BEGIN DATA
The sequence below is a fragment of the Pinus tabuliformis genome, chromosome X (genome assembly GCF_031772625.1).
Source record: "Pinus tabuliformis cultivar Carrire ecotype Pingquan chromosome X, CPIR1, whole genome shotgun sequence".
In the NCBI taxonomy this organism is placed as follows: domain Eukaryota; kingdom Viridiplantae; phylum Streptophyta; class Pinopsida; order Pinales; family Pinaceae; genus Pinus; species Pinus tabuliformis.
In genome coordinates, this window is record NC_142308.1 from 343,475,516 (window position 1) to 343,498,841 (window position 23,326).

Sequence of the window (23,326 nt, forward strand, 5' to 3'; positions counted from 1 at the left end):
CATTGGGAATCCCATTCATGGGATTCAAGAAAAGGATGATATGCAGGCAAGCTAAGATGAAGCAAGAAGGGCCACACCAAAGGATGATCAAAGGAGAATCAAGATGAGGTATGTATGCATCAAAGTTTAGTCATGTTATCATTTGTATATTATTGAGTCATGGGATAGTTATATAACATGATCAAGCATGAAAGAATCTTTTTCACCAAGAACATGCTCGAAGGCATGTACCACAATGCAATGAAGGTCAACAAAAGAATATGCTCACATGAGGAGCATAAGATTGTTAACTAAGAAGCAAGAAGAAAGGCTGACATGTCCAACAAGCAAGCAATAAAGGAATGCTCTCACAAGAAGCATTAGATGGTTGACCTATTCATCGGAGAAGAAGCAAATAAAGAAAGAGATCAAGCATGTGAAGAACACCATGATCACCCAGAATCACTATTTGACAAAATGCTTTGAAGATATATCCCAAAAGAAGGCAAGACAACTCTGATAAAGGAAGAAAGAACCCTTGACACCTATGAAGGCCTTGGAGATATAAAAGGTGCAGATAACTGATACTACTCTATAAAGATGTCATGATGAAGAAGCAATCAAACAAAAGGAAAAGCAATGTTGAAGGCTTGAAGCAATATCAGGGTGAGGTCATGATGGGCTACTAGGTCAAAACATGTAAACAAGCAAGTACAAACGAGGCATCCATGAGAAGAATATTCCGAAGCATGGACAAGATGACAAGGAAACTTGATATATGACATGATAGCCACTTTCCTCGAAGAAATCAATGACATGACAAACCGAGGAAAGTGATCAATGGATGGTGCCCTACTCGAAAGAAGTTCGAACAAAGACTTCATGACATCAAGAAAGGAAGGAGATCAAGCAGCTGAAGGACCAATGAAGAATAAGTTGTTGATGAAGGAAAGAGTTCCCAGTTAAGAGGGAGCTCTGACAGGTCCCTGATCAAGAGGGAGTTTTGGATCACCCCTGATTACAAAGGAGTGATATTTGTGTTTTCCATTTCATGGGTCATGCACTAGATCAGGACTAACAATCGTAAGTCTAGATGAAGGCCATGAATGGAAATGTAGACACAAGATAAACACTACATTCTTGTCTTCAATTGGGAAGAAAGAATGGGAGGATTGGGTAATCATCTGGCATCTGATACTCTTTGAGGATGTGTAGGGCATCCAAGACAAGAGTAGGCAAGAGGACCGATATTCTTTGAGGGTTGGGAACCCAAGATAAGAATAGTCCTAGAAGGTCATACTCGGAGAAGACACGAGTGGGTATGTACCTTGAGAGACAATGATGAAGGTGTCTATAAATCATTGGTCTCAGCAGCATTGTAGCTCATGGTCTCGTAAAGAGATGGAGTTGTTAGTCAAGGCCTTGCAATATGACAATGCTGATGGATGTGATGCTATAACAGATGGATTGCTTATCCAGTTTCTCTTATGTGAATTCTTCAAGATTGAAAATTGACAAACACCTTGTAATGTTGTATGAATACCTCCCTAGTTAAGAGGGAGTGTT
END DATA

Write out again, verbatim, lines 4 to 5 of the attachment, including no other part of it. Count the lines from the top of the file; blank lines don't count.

In genome coordinates, this window is record NC_142308.1 from 343,475,516 (window position 1) to 343,498,841 (window position 23,326).

Sequence of the window (23,326 nt, forward strand, 5' to 3'; positions counted from 1 at the left end):